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What You Need To Know About Family-Based Immigration

At David F. Vedder, P.A., our attorneys have more than four decades of experience handling the most complex immigration cases. In total, we have helped over 12,000 clients. While we are located in Florida, we work with people throughout the country as well as internationally. When you need an experienced firm by your side, look no further.

Understanding Who Is Eligible To Come To The United States

Families face a unique set of circumstances. Our namesake attorney, David F. Vedder, is board certified in immigration and nationality law. This knowledge can benefit anyone who is having trouble with the legal system. If you have a spouse, children or parents overseas, we understand how important it is to bring them to the United States. If and when you want your loved ones to join you, we will do everything we can to make that happen.

Your status has a direct impact on which relatives may be eligible for immigration. In order to start this process, you must be a U.S. citizen, a green card holder or a refugee who was seeking asylum within the past two years. Then, it is possible to petition for your spouse, children, parents or siblings to come stateside. You can also do this for your fiancé, despite the fact that you are not yet married. This paperwork can be confusing. We can walk you through it and make the process as seamless as possible.

How To Get A Visa For A Spouse Or Fiancé

For a U.S. citizen married to a foreign national or planning to marry one, there are several options available for bringing them to the U.S. to live. Family-based visas are some of the most commonly used for spouses and fiancés.

There are two U.S. immigrant visas for spouses of U.S. citizens: IR1 and CR1. The IR1 is a marriage-based immigrant visa valid for 10 years and available to those who have been married to the citizen for two years or longer. Someone with an IR1 visa may apply for permanent resident status (also known as a “green card”) immediately once they arrive in the United States.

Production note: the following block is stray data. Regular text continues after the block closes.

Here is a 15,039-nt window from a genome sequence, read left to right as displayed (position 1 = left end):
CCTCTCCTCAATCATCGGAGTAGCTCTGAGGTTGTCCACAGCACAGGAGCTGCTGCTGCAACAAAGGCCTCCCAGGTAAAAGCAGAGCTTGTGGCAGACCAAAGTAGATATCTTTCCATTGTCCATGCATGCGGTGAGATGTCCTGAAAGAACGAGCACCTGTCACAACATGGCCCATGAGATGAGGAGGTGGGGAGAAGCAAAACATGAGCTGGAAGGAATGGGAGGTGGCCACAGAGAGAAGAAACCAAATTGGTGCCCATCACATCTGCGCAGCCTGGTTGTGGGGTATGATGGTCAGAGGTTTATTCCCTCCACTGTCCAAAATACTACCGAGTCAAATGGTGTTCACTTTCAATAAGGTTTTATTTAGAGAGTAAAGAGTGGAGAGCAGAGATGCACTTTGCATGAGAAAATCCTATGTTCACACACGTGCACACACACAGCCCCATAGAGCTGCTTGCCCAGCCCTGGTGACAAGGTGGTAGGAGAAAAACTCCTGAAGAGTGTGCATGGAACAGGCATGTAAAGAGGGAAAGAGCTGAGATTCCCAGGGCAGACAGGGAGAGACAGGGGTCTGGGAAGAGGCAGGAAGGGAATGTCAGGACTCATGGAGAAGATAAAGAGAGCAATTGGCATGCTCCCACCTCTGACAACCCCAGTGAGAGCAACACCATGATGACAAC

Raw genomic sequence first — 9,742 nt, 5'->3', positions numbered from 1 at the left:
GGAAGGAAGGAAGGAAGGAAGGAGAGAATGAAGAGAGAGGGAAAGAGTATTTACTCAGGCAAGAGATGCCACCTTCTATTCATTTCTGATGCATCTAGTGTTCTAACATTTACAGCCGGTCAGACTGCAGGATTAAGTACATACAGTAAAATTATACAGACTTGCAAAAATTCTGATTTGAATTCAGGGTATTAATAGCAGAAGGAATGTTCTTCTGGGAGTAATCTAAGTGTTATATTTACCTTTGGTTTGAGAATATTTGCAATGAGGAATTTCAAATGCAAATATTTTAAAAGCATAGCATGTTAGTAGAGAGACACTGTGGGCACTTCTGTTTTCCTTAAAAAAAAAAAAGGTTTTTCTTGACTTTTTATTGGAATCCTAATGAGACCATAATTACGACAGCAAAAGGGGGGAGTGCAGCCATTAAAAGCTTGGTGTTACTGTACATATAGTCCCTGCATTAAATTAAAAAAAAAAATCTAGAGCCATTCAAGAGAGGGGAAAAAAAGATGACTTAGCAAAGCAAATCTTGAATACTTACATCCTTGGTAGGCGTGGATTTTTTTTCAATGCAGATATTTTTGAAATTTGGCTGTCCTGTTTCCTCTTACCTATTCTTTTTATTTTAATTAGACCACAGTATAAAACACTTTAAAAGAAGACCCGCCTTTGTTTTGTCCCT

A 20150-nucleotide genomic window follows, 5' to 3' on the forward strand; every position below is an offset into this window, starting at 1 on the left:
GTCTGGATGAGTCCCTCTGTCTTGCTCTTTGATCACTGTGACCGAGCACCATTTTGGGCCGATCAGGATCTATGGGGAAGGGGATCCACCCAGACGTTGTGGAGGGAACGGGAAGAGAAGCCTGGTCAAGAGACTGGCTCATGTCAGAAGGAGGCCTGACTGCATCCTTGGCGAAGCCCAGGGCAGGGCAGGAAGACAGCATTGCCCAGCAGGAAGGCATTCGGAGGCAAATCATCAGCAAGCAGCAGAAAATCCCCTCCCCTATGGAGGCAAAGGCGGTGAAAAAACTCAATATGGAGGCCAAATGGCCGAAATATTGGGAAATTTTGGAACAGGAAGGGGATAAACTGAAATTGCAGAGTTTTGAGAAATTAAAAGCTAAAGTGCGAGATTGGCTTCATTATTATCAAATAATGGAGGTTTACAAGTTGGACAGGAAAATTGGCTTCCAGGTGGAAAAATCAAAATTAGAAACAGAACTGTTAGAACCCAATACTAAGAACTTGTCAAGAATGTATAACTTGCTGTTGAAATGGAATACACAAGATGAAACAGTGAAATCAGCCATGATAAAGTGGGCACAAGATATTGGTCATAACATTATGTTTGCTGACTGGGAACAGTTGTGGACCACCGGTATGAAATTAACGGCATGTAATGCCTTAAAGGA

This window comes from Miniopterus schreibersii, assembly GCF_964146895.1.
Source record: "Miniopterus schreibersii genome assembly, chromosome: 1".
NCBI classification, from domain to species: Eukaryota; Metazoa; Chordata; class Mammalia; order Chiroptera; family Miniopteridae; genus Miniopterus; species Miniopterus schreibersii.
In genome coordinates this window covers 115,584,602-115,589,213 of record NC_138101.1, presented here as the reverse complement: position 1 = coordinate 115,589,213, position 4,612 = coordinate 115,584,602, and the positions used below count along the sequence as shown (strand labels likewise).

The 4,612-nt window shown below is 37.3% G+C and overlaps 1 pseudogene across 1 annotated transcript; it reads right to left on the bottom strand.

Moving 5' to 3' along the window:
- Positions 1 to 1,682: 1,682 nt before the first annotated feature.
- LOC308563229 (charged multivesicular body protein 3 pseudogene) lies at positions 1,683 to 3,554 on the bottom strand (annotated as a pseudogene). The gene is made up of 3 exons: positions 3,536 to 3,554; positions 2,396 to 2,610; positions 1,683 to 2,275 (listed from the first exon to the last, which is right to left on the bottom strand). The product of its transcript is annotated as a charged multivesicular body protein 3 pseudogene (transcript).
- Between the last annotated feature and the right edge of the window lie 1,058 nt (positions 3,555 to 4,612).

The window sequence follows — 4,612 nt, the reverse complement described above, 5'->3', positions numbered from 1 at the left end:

The CR1 is for those who have been married for less than two years. It is called a conditional visa because the non-citizen spouse must live in the U.S. for two years before they can receive green card status. Both IR1 and CR1 visas requires the U.S. citizen spouse to fill out Form I-130.

While your spouse is waiting for their IR1 or CR1 visa, they may be able to come to the U.S. on a K-3 nonimmigrant visa for spouses. This requires Form I-130 and Form I-129F to be filed in the country where the marriage took place. Finally, a fiancé of a U.S. citizen can be brought here to get married and live on a K-1 nonimmigrant visa. One of our immigration attorneys can help you and your spouse with the paperwork to avoid errors and delays.

How To Get A Visa For A Sibling

Brothers and sisters of a U.S. citizen are also eligible for green card status if the citizen is at least 21 years old. The immigrant F-4 visa allows foreign nationals to live in the U.S. based on their sibling relationship with a U.S. citizen. The petitioner citizen must fill out Form I-130 as part of the application. If eligible, the sibling may also be able to obtain F-4 visas for their spouse and children too.

How To Get A Visa For A Parent

The IR-5 visa can be used to bring your parents to the U.S., including stepparents and adoptive parents. As the petitioner, you must be a U.S. citizen and at least 21 years old. The documentation you must provide depends on whether your parent is your biological parent, whether they are your mother or father, and whether your parents were married when you were born. Again, you as the petitioner must fill out Form I-130 and provide other documentation, often a copy of your birth certificate and proof of your citizenship.

Don’t Wait To Get Started; Call Today

Many people run into roadblocks that they never saw coming in the immigration process. Having an attorney who will be honest and upfront with you is crucial. To learn more about your options, call our office in Daytona Beach at 386-675-0872 to schedule a consultation today. You can also email us by clicking here. We speak English, Spanish and Chinese.